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pay uncommon attentions, requested him to procure for her a pair of small monkies from East India-I forget the kind. Lord Harry, happy to oblige her, wrote immediately, depending on the best services of a distant friend, whom he had essentially served. Writing a bad hand, however, and spelling what he wrote for with more haste than correctness, he charged the gentleman to send him over two monkies, but the word being written too, and all the characters of one height, 100,what was poor Lord Harry Powlett's dismay, when a letter came to hand, with the news that he would receive fifty monkies by such a ship, and fifty more by the next conveyance, making up the hundred according to his lordship's commands!

Note. They said Pitt and Legge went together like Cæsar and Bibulus, and so they did; all the attention paid the first, and none to the last-named consul.

Note. The following epigram was handed about to ridicule Sir Thomas Rumbold:

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"When Mackreith liv'd 'mong Arthur's crew,
He cried, Here, Rumbold, black my shoe;
And Rumbold answered, Yea, Bob.
But when return'd from Asia's land,
He proudly scorn'd that mean com mmand,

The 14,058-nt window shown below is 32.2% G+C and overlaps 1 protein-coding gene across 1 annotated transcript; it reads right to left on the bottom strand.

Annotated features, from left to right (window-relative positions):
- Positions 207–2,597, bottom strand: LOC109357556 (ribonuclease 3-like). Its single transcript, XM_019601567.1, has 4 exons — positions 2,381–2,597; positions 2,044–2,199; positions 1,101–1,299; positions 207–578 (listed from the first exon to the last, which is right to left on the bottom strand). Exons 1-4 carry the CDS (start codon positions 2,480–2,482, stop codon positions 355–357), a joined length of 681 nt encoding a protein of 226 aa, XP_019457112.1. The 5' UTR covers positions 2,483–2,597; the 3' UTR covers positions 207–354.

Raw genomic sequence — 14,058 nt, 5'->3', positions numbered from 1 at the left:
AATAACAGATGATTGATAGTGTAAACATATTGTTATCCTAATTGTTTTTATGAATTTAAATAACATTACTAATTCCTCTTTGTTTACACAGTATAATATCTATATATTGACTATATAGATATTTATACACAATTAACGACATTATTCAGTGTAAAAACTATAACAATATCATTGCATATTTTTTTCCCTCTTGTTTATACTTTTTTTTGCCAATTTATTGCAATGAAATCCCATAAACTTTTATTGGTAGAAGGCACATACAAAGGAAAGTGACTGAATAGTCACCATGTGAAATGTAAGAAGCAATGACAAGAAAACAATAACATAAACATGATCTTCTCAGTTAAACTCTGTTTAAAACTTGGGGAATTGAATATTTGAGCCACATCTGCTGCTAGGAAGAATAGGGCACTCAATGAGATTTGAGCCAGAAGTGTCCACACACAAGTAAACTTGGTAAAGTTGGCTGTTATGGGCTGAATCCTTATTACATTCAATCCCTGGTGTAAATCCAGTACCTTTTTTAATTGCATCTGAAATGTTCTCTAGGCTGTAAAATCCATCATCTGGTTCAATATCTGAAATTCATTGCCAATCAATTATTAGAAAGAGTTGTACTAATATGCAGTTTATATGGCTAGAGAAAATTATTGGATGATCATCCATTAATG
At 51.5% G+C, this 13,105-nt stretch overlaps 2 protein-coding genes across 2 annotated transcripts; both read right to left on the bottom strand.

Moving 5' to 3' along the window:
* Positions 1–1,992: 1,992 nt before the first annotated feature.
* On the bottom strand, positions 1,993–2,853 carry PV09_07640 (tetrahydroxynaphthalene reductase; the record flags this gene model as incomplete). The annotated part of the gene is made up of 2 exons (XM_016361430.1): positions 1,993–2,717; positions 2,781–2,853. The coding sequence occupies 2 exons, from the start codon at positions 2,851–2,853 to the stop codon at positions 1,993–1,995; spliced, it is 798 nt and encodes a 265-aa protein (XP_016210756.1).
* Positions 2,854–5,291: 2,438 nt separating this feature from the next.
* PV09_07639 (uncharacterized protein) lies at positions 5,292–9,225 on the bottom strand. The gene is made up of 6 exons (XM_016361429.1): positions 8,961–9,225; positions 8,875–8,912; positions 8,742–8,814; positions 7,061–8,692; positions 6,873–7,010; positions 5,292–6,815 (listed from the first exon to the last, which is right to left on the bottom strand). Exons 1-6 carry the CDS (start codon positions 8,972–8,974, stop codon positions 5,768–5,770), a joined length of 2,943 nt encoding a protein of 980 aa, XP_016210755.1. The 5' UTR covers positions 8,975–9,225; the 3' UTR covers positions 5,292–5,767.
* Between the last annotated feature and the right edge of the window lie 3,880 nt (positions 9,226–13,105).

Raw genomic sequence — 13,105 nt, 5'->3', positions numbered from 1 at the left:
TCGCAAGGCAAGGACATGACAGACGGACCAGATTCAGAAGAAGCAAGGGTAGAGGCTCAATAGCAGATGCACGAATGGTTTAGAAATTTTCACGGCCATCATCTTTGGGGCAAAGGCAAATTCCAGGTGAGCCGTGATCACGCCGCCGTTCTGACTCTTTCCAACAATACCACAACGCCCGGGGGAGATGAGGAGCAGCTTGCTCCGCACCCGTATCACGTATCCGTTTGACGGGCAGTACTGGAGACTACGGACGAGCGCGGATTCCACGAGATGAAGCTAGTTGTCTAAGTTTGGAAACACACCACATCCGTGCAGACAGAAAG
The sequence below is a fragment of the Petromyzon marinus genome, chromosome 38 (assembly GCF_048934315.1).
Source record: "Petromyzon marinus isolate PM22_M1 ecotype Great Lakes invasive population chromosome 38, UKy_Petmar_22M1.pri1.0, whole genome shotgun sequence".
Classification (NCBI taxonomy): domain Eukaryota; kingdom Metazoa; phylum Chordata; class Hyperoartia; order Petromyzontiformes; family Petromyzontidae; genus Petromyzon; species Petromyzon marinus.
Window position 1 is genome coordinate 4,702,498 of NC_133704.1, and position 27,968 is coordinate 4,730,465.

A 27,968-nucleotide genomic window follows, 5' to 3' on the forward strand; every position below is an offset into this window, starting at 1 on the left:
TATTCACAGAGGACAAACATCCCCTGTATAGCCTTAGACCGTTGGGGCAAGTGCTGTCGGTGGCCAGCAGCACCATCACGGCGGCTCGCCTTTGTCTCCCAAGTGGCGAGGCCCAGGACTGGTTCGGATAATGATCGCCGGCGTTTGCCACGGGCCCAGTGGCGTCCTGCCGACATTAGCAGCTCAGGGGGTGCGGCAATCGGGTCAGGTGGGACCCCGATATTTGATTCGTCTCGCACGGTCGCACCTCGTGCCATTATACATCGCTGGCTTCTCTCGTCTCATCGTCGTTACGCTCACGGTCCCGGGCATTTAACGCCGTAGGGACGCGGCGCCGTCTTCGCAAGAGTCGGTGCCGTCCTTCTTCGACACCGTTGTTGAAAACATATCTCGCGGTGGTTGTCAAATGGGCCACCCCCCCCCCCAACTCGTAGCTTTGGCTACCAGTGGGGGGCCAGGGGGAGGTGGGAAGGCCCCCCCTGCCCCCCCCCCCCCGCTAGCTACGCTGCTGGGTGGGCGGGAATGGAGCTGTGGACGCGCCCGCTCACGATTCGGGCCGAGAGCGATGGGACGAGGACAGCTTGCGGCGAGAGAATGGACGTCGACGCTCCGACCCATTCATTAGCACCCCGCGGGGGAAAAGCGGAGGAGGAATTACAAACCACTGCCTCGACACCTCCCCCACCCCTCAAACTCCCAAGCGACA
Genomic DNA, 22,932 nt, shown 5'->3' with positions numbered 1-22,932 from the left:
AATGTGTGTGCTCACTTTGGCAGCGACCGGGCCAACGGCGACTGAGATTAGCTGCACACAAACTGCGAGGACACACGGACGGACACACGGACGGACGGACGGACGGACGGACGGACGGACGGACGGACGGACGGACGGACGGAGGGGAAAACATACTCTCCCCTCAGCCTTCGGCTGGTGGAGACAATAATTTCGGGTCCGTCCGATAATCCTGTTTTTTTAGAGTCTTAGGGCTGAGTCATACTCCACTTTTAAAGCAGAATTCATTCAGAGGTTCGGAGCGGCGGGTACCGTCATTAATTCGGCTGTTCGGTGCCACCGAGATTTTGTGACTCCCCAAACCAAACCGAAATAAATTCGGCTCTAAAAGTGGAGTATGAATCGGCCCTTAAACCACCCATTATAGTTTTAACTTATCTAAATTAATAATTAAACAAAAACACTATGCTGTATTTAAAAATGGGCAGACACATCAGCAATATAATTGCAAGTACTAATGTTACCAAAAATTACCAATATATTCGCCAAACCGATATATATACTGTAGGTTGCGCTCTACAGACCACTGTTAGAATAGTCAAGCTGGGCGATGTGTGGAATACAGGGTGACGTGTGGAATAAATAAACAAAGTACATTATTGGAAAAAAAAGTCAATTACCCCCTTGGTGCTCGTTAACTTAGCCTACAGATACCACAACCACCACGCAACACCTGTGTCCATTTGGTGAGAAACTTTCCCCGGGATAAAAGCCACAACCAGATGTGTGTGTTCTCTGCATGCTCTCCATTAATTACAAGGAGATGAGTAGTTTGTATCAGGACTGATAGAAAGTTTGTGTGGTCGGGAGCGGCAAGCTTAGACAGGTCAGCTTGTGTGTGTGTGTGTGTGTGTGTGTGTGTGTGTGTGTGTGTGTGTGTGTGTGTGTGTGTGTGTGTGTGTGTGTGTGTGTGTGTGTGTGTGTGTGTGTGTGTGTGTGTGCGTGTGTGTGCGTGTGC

And boldly answered, Nay, Bob (Nabob).”·

* Another version runs thus:

"When Bob Mackreith, with upper servant's pride,
'Here, sirrah, clean my shoes,' to Rumbold cried,
He humbly answered 'Yea, Bob.'

But, when returned from India's plundered land,
The purse-proud Rumbold would, at such command,
Indignant answer, 'Nay-Bob." "

Note. On this occasion (his victory over De Grasse in 1782) Rodney is said to have taught them the method of breaking the line, by which I have heard it asserted that Lord Nelson won all his victories by sea, and Buonaparte by land; but which is still a stranger thing, Lord Glenbervie told me (and I believe him) that Epaminondas won the battles of Leuctra and Mantinea by the same manœuvre 2178 years ago.

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"The Princess of Franca Villa was commonly supposed to have bestowed on him (Lord Rockingham) the same fatal present, which the Belle Ferroniere' conferred on Francis the First, King of France; and which, as we learn from Burnet*, the Countess of Southesk was said to have entailed on James, Duke of York, afterwards James the Second."- Wraxall.

In Italy it was supposed to have been the succession powder mingled with chocolate whilst in the cake, not in the liquid we drink. Acqua Toffana, and succession powder (polvere per successione) were administered, as I have heard, with certain although ill-understood effects. Lord Rockingham desired to be opened after his death, and was so.

On the application of the term "disinterested" to Archbishop's Moore's conduct, in communicating to his

* The story is also told in Grammont's Memoirs. Burnet adds that Lord Southesk denied the share in the transaction attributed

to his lordship. The story of La Belle Ferroniere is declared apocryphal by the author of "L'Esprit dans l'Histoire."